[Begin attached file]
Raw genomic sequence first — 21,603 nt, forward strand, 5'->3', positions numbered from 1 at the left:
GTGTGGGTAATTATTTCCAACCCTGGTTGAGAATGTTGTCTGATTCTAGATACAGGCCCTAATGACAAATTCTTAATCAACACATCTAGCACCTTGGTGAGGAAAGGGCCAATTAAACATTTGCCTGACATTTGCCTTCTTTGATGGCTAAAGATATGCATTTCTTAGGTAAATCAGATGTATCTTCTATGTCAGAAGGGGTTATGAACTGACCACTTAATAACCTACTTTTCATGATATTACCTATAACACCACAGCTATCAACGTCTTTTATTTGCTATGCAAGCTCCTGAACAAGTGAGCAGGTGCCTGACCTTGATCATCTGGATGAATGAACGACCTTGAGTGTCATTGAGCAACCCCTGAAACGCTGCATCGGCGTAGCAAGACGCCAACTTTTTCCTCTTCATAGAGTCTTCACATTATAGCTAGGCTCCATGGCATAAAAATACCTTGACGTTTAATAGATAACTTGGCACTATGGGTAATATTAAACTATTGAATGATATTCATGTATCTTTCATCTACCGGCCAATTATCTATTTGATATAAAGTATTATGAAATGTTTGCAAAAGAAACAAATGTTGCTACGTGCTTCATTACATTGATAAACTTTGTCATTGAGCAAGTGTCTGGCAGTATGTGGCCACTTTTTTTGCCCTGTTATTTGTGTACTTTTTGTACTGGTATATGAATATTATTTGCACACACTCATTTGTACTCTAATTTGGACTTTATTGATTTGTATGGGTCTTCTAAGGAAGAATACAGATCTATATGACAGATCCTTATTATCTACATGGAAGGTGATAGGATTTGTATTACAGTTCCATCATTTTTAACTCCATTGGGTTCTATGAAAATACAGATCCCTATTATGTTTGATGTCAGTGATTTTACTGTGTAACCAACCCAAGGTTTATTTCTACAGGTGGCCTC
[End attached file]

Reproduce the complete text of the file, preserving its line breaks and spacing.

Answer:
Raw genomic sequence first — 21,603 nt, forward strand, 5'->3', positions numbered from 1 at the left:
GTGTGGGTAATTATTTCCAACCCTGGTTGAGAATGTTGTCTGATTCTAGATACAGGCCCTAATGACAAATTCTTAATCAACACATCTAGCACCTTGGTGAGGAAAGGGCCAATTAAACATTTGCCTGACATTTGCCTTCTTTGATGGCTAAAGATATGCATTTCTTAGGTAAATCAGATGTATCTTCTATGTCAGAAGGGGTTATGAACTGACCACTTAATAACCTACTTTTCATGATATTACCTATAACACCACAGCTATCAACGTCTTTTATTTGCTATGCAAGCTCCTGAACAAGTGAGCAGGTGCCTGACCTTGATCATCTGGATGAATGAACGACCTTGAGTGTCATTGAGCAACCCCTGAAACGCTGCATCGGCGTAGCAAGACGCCAACTTTTTCCTCTTCATAGAGTCTTCACATTATAGCTAGGCTCCATGGCATAAAAATACCTTGACGTTTAATAGATAACTTGGCACTATGGGTAATATTAAACTATTGAATGATATTCATGTATCTTTCATCTACCGGCCAATTATCTATTTGATATAAAGTATTATGAAATGTTTGCAAAAGAAACAAATGTTGCTACGTGCTTCATTACATTGATAAACTTTGTCATTGAGCAAGTGTCTGGCAGTATGTGGCCACTTTTTTTGCCCTGTTATTTGTGTACTTTTTGTACTGGTATATGAATATTATTTGCACACACTCATTTGTACTCTAATTTGGACTTTATTGATTTGTATGGGTCTTCTAAGGAAGAATACAGATCTATATGACAGATCCTTATTATCTACATGGAAGGTGATAGGATTTGTATTACAGTTCCATCATTTTTAACTCCATTGGGTTCTATGAAAATACAGATCCCTATTATGTTTGATGTCAGTGATTTTACTGTGTAACCAACCCAAGGTTTATTTCTACAGGTGGCCTC